Many players perform better in the unstructured, informal travel season setting than they do with their actual high school teams. The reason for that is simple: Talent tends to shine brightest in the absence of barriers, and far fewer talent barriers exist at camps and AAU tournaments.
That’s what makes Ivan Rabb something of an anomaly. The senior big man from Oakland took a starring turn last winter for Bishop O’Dowd, entered the spring as our No. 1 prospect, then played well but not to expectations during the ensuing months.
Still, when evaluating his full body of work, Rabb clearly stands among the best prospects in the class. He possesses the size, skill and athleticism to shine in college and advance to the NBA, and his willingness to sacrifice personal accomplishments in the name of team always has impressed as well.
His recruitment blew up early and remains a major storyline heading into winter. Arizona, which has dominated with Rabb’s Oakland Soldiers travel team program, offered back in 2012. Sean Miller’s Wildcats were joined over time by California, UCLA, Kentucky, North Carolina, Georgetown, Duke and many others, so obviously Rabb never has lacked for attention.
Back on the court for his senior season, he has jumped out to a fantastic start and appears on track toward another dominant campaign with Bishop O’Dowd. His five finalists include Cal, Arizona, Kansas, Kentucky and UCLA.
Rabb has sprouted to a full 6-10, 220 pounds, yet he remains a true power forward. That reality means he possesses the desired size for a professional four-man, and his skillset and body type should translate very well even as he consistently begins playing against equally tall (and taller) big men in college and beyond.
Perhaps his best athletic trait is footwork. Rabb nimbly moves from one spot to another, shifting from block to block gracefully and gliding from the rim to the high post. With his back to the basket, he utilizes spin moves, drop steps, up-and-unders and other moves that make his actual finishes painfully simple for him and frustrating for his opponents.
|Now 6-10, 220 pounds, Rabb is beginning to reach his mature size|
He’s also nearly ambidextrous at close range. Rabb is right-handed but I wouldn’t blame you, upon watching him for the first time, if that were not immediately clear. He excels scoring around the hoop with his left hand, including one-handed dunks and impressive banked hook shots that would make a veteran proud.
He’s also a fine turnaround jump shooter with range to 15 feet, and from that range he also can put the ball on the floor and attack the bucket. Rabb loves to take a big initial step and then work his way into his shot from there. It’s another veteran, polished play that few of his contemporaries can match.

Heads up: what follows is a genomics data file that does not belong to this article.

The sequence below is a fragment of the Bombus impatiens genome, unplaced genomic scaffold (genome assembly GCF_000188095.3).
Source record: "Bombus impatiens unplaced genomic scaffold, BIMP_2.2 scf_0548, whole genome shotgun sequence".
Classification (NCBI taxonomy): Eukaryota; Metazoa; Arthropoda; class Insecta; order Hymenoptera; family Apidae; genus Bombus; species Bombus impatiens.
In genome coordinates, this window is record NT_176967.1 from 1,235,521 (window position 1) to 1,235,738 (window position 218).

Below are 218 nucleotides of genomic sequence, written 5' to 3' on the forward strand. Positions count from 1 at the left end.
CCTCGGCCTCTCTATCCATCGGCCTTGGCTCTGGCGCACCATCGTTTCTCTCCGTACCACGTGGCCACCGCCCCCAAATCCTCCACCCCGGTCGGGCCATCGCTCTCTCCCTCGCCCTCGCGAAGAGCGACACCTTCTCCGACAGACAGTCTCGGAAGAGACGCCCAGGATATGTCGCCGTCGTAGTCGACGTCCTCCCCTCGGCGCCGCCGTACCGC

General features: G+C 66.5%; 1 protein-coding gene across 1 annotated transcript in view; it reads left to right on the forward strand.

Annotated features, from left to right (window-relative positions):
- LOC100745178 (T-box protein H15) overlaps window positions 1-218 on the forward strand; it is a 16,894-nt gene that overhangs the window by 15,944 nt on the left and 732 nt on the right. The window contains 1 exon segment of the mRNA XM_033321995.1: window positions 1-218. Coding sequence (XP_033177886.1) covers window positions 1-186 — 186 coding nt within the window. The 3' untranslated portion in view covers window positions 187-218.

Though not extremely explosive, Rabb possesses ample hops to rebound and block shots. He averaged double figure rebounds each of the past two years on the EYBL circuit with the Soldiers, and he’s also a consistent shotblocking presence due to his reach and timing.
While still slender, he has gained muscle over the past 12 months and should progress into a big-time frame over the next couple years. Strength may be an issue initially in college, but it’s also possible he’ll gain all the muscle he needs prior to the start of next season.
Based the above description, a person very reasonably could walk away with the impression of a No. 1 prospect. And, in fact, that’s exactly how the scenario may play out. Rabb is a big-time talent and warrants his innumerable accolades.
Nevertheless, his production didn’t equal his promise during the spring and summer. He averaged a solid, but unspectacular 15 points per game for the Soldiers and saw his rebounding and shotblocking drop notably from the 2013 travel season. He also struggled from the free throw line, hitting just 69 percent with the Solders. And he’s a very agile athlete, not necessarily an elite in terms of explosion.
In fairness, however, the Soldiers fielded some incongruous pieces. Fellow blue-chip big men Stephen Zimmerman and Chimezie Metu also inhabited the frontcourt, and the trio cannibalized each other’s efforts. The team managed to advance to the Peach Jam despite the imperfect fit, but all three suffered through moments of spotty production.
Thus, while Rabb could disappear for long stretches and generally not impact a game the way one would expect, a significant caveat does apply. Consider that assertion along with his 60 percent shooting from the floor, and there’s your indicator.
Rabb is nearly a sure thing for success. He’s not a sure thing for superstardom — basically no one is — and doesn’t light up scoreboards all the time or jump out of the gym, but he enjoys very friendly odds of making a high impact in college and advancing to the NBA.
My primary question is whether he’ll develop into a great second option or if he can vault himself into a true alpha scoring role, a scenario that won’t play out until later. Given the programs on his college list, he may combine with players his equal in terms of natural talent.
Still, expect him to be productive out of the gate and to spend no more than two seasons in college before he exits for the NBA draft.